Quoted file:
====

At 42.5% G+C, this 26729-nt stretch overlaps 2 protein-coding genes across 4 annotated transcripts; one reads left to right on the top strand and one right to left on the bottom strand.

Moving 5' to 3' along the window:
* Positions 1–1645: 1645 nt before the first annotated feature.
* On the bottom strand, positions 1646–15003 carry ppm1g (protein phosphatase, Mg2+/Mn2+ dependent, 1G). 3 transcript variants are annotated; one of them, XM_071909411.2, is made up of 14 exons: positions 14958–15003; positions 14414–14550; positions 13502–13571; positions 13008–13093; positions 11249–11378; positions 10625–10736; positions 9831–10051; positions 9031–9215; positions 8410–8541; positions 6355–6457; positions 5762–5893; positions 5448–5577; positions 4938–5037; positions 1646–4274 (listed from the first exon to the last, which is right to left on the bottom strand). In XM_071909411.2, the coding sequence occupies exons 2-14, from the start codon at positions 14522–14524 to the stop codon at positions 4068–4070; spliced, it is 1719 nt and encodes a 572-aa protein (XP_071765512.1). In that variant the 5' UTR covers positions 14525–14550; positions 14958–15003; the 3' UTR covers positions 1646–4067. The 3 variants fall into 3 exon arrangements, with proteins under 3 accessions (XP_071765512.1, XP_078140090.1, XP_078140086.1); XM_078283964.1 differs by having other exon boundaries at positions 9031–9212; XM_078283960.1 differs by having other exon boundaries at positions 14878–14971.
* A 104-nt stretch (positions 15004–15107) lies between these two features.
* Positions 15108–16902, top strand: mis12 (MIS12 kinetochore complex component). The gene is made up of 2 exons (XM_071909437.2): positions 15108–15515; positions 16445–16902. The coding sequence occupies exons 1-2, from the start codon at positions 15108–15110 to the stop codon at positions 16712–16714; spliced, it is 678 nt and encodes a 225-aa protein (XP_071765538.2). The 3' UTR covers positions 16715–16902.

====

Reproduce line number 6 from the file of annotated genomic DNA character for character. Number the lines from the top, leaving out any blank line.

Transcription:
* Positions 15108–16902, top strand: mis12 (MIS12 kinetochore complex component). The gene is made up of 2 exons (XM_071909437.2): positions 15108–15515; positions 16445–16902. The coding sequence occupies exons 1-2, from the start codon at positions 15108–15110 to the stop codon at positions 16712–16714; spliced, it is 678 nt and encodes a 225-aa protein (XP_071765538.2). The 3' UTR covers positions 16715–16902.